For a sake of curiosity, we may wonder how SQL Server makes the choice of using the correct user for the sqlservr process. Indeed, I created two users with the same name but with different UIDs and I think that after some investigations, taking a look at the uid_entry point definition in the microsoft/mssql-docker github project could help understanding this behavior:
If we don’t specify the UID / GUID during the container’s creation, the whoami command will fail and the mssql user’s UID defined in the Dockerfile (cf. USER mssql) will be chosen.
The second scenario consists in introducing some SQL Server best practices in terms of database file placement. In a previous blog post, I wrote about a possible implementation based on a flexible architecture for SQL Server on Linux and which may fit with containers. In this case, database files will be stored outside of the /var/opt/mssql default path and in this case, the non-root container has the restriction that it must run as part of the root group as mentioned in the Microsoft documentation:
The non-root container has the restriction that it must run as part of the root group unless a volume is mounted to '/var/opt/mssql' that the non-root user can access. The root group doesn’t grant any extra root permissions to the non-root user.
Here my implementation of the flexible architecture template with required Linux permissions in my context:
$ ls -ld /u[0-9]*/sql*2/ drwxrwx---. 2 mssql root 6 Sep 24 22:02 /u00/sqlserver2/ drwxrwx---. 2 mssql root 4096 Sep 27 14:20 /u01/sqlserverdata2/ drwxrwx---. 2 mssql root 25 Sep 27 14:20 /u02/sqlserverlog2/ drwxrwx---. 2 mssql root 6 Sep 24 22:04 /u03/sqlservertempdb2/ drwxrwx---. 2 mssql root 6 Sep 27 10:09 /u98/sqlserver2/
- /u00/sqlserver2 (binaries structure that will contain remaining files in /var/opt/mssql path)
- /u01/sqlserverdata2 (data files including user, system and tempdb databases)
- /u02/sqlserverlog2 (transaction log files)
- /u98/sqlserver2 (database backups)
And accordingly, my docker command and parameters to start my SQL Server container that will sit on my flexible architecture:
docker run -d \ --name sql19 \ -u $(id -u mssql):0 \ -e "MSSQL_PID=Developer" \ -e "ACCEPT_EULA=Y" \ -e "SA_PASSWORD=Password1" \ -e "MSSQL_AGENT_ENABLED=True" \ -e "MSSQL_LCID=1033" \ -e "MSSQL_MEMORY_LIMIT_MB=2048" \ -e "MSSQL_MASTER_DATA_FILE=/u01/sqlserverdata/master.mdf" \ -e "MSSQL_MASTER_LOG_FILE=/u02/sqlserverlog/mastlog.ldf" \ -e "MSSQL_DATA_DIR=/u01/sqlserverdata" \ -e "MSSQL_LOG_DIR=/u02/sqlserverlog" \ -e "MSSQL_BACKUP_DIR=/u98/sqlserver" \ -v "/u00/sqlserver2:/var/opt/mssql" \ -v "/u01/sqlserverdata2:/u01/sqlserverdata" \ -v "/u02/sqlserverlog2:/u02/sqlserverlog" \ -v "/u98/sqlserver2:/u98/sqlserver" \ -p 1451:1433 -d 2019-latest-non-root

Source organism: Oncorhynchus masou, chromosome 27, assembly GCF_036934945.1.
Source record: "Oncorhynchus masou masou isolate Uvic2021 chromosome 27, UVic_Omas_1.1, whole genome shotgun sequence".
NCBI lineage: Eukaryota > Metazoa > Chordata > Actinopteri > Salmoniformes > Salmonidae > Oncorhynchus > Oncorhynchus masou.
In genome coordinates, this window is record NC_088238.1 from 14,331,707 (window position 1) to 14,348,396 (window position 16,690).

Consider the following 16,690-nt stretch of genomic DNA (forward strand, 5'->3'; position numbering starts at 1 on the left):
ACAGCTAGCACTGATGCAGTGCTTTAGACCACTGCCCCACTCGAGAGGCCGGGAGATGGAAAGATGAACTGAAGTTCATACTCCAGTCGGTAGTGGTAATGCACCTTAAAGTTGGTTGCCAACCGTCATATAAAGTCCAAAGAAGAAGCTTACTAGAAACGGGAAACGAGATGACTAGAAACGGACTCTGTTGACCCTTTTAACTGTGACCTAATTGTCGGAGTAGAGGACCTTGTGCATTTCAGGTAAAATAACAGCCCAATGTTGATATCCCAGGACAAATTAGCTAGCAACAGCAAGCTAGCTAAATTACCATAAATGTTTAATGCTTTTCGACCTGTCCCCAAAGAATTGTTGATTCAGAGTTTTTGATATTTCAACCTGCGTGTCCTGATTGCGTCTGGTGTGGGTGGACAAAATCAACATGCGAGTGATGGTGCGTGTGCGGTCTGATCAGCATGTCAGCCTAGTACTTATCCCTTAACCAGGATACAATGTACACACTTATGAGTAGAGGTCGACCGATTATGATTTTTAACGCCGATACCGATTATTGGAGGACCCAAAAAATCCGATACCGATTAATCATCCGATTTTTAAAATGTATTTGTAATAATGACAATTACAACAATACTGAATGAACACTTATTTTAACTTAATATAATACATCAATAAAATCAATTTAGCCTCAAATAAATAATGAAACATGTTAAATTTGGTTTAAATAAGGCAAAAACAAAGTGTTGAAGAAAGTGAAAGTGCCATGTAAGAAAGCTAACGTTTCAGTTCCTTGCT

The mssql user created on my own from the host (with UID = 1100) is used by the sqlservr process:
The system and user database files are placed according to my specification:
master> create database test; Commands completed successfully. Time: 0.956s master> \n ldd %% +--------+----------------+---------------------------------+-----------+ | DB | logical_name | physical_name | size_MB | |--------+----------------+---------------------------------+-----------| | master | master | /u01/sqlserverdata/master.mdf | 71 | | master | mastlog | /u02/sqlserverlog/mastlog.ldf | 32 | | tempdb | tempdev | /u01/sqlserverdata/tempdb.mdf | 128 | | tempdb | templog | /u01/sqlserverdata/templog.ldf | 128 | | tempdb | tempdev2 | /u01/sqlserverdata/tempdb2.ndf | 128 | | tempdb | tempdev3 | /u01/sqlserverdata/tempdb3.ndf | 128 | | tempdb | tempdev4 | /u01/sqlserverdata/tempdb4.ndf | 128 | | model | modeldev | /u01/sqlserverdata/model.mdf | 128 | | model | modellog | /u01/sqlserverdata/modellog.ldf | 128 | | msdb | MSDBData | /u01/sqlserverdata/MSDBData.mdf | 236 | | msdb | MSDBLog | /u01/sqlserverdata/MSDBLog.ldf | 12 | | test | test | /u01/sqlserverdata/test.mdf | 128 | | test | test_log | /u02/sqlserverlog/test_log.ldf | 128 | +--------+----------------+---------------------------------+-----------+
I may correlate the above output with corresponding files persisted on underlying storage according to my flexible architecture specification: